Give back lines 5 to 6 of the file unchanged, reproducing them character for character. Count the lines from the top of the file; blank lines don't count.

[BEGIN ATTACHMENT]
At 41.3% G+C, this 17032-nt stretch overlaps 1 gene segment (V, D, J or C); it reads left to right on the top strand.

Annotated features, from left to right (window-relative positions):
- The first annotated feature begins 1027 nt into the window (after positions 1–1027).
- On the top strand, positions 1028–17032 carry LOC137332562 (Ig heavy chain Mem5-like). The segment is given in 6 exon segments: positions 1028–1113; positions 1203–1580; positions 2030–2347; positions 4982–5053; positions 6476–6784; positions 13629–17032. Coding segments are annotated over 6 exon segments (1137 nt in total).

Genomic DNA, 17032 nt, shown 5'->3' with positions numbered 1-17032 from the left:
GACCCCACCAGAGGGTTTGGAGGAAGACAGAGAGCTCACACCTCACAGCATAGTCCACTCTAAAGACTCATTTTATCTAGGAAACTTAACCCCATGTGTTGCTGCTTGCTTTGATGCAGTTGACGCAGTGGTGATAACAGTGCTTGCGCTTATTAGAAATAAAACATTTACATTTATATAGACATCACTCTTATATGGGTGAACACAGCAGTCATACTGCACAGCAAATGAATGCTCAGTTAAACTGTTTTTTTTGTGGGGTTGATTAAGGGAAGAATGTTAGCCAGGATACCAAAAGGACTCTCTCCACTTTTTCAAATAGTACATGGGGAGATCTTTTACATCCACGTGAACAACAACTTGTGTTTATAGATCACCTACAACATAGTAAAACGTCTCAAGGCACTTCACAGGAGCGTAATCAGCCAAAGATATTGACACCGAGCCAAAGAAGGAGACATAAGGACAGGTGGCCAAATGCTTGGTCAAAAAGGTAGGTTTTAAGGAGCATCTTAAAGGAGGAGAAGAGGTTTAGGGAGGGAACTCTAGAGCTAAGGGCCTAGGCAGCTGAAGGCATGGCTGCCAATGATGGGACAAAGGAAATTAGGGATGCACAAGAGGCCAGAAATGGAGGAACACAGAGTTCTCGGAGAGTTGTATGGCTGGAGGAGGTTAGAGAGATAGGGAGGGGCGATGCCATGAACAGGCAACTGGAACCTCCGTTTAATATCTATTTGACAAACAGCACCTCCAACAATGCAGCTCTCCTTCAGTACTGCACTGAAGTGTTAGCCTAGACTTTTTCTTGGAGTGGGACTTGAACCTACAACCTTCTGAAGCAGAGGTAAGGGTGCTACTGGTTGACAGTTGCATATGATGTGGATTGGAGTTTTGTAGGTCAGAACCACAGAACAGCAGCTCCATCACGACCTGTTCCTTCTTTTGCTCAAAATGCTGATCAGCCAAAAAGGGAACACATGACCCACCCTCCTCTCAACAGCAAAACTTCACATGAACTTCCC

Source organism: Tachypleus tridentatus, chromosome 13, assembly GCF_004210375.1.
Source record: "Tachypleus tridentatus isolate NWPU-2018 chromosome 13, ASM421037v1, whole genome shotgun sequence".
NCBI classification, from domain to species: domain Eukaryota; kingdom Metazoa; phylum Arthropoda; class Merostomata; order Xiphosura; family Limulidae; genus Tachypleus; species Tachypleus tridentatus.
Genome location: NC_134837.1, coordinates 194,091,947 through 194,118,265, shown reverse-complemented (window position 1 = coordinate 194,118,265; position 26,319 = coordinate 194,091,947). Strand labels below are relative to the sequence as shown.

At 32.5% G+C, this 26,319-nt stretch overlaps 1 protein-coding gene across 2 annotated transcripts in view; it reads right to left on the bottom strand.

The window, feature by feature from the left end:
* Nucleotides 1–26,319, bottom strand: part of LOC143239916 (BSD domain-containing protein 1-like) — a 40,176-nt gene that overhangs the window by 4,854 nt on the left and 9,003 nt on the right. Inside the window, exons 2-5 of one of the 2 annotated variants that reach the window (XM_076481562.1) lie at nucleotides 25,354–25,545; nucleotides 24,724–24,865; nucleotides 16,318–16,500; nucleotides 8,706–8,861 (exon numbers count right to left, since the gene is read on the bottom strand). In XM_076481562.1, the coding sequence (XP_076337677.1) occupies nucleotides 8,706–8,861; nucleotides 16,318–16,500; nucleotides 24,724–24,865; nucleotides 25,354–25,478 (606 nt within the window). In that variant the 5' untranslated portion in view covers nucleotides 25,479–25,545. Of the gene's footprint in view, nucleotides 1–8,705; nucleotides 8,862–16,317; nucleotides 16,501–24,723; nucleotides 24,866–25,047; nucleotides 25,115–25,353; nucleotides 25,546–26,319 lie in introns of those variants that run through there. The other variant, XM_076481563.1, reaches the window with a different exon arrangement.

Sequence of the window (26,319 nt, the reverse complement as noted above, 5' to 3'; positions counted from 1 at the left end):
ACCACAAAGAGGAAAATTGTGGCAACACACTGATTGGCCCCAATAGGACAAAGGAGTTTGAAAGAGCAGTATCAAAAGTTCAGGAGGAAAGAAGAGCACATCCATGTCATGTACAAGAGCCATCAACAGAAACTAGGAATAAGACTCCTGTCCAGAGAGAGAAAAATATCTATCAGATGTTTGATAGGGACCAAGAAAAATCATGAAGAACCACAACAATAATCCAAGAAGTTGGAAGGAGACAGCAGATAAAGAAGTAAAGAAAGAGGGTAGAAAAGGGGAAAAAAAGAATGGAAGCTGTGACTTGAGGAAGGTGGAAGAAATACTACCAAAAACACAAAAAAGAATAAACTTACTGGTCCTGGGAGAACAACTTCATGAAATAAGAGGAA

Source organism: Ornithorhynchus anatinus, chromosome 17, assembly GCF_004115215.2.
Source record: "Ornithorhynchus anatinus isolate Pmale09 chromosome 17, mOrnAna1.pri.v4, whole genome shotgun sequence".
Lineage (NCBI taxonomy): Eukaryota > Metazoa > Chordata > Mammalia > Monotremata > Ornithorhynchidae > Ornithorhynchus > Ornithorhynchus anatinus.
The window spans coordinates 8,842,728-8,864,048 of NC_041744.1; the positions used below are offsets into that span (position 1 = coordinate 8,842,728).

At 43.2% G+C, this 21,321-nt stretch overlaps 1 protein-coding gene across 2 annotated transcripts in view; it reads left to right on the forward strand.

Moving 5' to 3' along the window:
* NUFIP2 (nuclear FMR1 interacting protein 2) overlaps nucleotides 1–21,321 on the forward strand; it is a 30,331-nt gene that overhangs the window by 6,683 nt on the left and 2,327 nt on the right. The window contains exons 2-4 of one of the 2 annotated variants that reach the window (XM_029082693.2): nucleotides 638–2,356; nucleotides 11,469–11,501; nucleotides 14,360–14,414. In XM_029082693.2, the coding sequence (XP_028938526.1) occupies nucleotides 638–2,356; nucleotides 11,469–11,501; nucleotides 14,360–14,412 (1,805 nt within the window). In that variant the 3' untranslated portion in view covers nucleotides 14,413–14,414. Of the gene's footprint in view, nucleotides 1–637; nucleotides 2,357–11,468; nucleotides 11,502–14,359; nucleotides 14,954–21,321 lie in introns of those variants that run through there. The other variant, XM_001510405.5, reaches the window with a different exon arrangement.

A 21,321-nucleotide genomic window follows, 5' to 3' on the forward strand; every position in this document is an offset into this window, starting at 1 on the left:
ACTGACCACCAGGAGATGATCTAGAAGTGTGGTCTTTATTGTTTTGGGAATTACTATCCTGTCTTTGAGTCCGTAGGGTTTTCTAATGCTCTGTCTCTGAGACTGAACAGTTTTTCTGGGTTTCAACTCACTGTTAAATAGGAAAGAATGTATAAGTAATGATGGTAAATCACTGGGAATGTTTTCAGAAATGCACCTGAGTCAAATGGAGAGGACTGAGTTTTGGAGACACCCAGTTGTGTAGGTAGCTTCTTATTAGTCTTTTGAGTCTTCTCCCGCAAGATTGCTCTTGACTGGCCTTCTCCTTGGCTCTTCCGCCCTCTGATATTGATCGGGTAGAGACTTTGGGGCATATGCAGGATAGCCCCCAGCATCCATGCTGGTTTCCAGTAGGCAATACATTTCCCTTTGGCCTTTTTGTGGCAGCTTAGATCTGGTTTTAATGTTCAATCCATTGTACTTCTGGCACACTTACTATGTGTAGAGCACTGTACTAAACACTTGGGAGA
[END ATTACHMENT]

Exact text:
Genomic DNA, 17032 nt, shown 5'->3' with positions numbered 1-17032 from the left:
GACCCCACCAGAGGGTTTGGAGGAAGACAGAGAGCTCACACCTCACAGCATAGTCCACTCTAAAGACTCATTTTATCTAGGAAACTTAACCCCATGTGTTGCTGCTTGCTTTGATGCAGTTGACGCAGTGGTGATAACAGTGCTTGCGCTTATTAGAAATAAAACATTTACATTTATATAGACATCACTCTTATATGGGTGAACACAGCAGTCATACTGCACAGCAAATGAATGCTCAGTTAAACTGTTTTTTTTGTGGGGTTGATTAAGGGAAGAATGTTAGCCAGGATACCAAAAGGACTCTCTCCACTTTTTCAAATAGTACATGGGGAGATCTTTTACATCCACGTGAACAACAACTTGTGTTTATAGATCACCTACAACATAGTAAAACGTCTCAAGGCACTTCACAGGAGCGTAATCAGCCAAAGATATTGACACCGAGCCAAAGAAGGAGACATAAGGACAGGTGGCCAAATGCTTGGTCAAAAAGGTAGGTTTTAAGGAGCATCTTAAAGGAGGAGAAGAGGTTTAGGGAGGGAACTCTAGAGCTAAGGGCCTAGGCAGCTGAAGGCATGGCTGCCAATGATGGGACAAAGGAAATTAGGGATGCACAAGAGGCCAGAAATGGAGGAACACAGAGTTCTCGGAGAGTTGTATGGCTGGAGGAGGTTAGAGAGATAGGGAGGGGCGATGCCATGAACAGGCAACTGGAACCTCCGTTTAATATCTATTTGACAAACAGCACCTCCAACAATGCAGCTCTCCTTCAGTACTGCACTGAAGTGTTAGCCTAGACTTTTTCTTGGAGTGGGACTTGAACCTACAACCTTCTGAAGCAGAGGTAAGGGTGCTACTGGTTGACAGTTGCATATGATGTGGATTGGAGTTTTGTAGGTCAGAACCACAGAACAGCAGCTCCATCACGACCTGTTCCTTCTTTTGCTCAAAATGCTGATCAGCCAAAAAGGGAACACATGACCCACCCTCCTCTCAACAGCAAAACTTCACATGAACTTCCC